The effects of personal feedback on alcohol intake in dually diagnosed clients: An empirical study of William R. Miller's motivational enhancement therapy

TitleThe effects of personal feedback on alcohol intake in dually diagnosed clients: An empirical study of William R. Miller's motivational enhancement therapy
Publication TypeThesis
Year of Publication1999
AuthorsHickman, ME
Academic DepartmentDissertation Abstracts International: Section B: The Sciences and Engineering
Place PublishedUnpublished doctoral dissertation
Publication Languageeng
ISBN Number0419-4217
Accession Number1999-95014-306
KeywordsAlcohol Abuse, Comorbidity, Feedback, Measurement, Mental Disorders, Motivation, personalized assessment feedback in William R. Miller's motivational enhancement therapy, alcohol intake, adult clients dually diagnosed with alcohol abuse & mental illness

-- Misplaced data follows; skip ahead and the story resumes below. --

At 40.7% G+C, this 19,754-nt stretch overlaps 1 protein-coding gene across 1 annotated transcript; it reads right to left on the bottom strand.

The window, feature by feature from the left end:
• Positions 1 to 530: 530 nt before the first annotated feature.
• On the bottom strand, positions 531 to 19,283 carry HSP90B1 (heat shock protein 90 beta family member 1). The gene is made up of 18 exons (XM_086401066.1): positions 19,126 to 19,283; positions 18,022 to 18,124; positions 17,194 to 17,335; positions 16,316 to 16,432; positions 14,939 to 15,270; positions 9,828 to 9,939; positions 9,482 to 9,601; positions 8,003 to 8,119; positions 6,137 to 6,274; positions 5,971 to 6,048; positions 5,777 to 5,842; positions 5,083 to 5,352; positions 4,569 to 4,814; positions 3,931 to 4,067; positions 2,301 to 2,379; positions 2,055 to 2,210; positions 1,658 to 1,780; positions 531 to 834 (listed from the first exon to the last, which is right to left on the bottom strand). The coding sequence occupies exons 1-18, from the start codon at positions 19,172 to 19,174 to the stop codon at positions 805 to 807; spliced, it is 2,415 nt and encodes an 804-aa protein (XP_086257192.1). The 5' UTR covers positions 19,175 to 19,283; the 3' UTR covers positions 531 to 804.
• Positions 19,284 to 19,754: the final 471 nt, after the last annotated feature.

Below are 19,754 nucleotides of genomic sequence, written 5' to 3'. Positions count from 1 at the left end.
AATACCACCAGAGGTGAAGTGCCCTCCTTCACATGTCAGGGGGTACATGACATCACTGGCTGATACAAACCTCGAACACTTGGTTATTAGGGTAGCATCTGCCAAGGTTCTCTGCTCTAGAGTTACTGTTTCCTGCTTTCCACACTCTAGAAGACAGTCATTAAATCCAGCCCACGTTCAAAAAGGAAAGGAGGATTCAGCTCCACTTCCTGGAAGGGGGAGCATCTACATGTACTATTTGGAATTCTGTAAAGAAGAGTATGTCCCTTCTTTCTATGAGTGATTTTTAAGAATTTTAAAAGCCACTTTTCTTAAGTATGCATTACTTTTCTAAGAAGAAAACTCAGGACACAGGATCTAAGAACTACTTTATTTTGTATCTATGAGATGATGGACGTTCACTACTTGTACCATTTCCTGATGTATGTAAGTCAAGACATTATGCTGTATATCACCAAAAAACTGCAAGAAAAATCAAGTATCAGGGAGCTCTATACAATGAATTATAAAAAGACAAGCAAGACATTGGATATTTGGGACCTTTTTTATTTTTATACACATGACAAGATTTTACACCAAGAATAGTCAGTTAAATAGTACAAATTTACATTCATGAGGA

The psychological literature reveals the frequent coexistence of severe mental illness and substance abuse problems. No existing substance abuse treatment has demonstrated efficacy with all subgroups of the heterogeneous population of substance abusers. There are few empirical studies to identify effective alcohol abuse treatments for people who have both alcohol abuse problems and severe mental disorders. The psychological literature indicates that traditional alcohol treatment programs are not well suited to mentally ill alcohol abusers. Miller's Motivational Enhancement Therapy differs from traditional alcohol treatments in using methods which are similar to methods recommended as effective strategies for providing treatment to mentally ill adults. The current study specifically investigates the effects of Miller's personalized assessment feedback in treating alcohol abuse with mentally ill adults. A pretest-posttest experimental design was used to study the effects of Miller's personal feedback treatment on mentally ill chemical abusers. Thirty adult clients of a community mental health center's program for adults with severe mental illness were randomly assigned to treatment and control groups. A brief one-time treatment intervention presented assessment feedback derived from the Alcohol Use Inventory ( AUI) (Horn, Wanberg, & Foster, 1987; Wanberg, Horn, & Foster, 1990), the Substance Abuse Subtle Screening Inventory ( SASSI) (Miller, G., 1985), and the Symptom Check List-90-R (SCL-90-R) (Deorgatis, 1983). Results on AUI and SCL-90-R also comprised the pretest and posttest for both groups, with the Volume scale on the AUI defining the dependent variable. Data was analyzed with a one-way Analysis of Covariance (ANCOVA). Other variables from the AUI and SCL-90-R were assessed for exploratory purposes. With covariate control for pretest results, mentally ill adults who received Millers personal assessment feedback had lower volume of alcohol consumption than did the control group. This result indicates that Millers assessment feedback was an effective treatment for the subject population. Future studies should further isolate effective treatment factors by focusing on within group differences obvious at the pretest stage of the current experiment. (PsycINFO Database Record (c) 2010 APA, all rights reserved)

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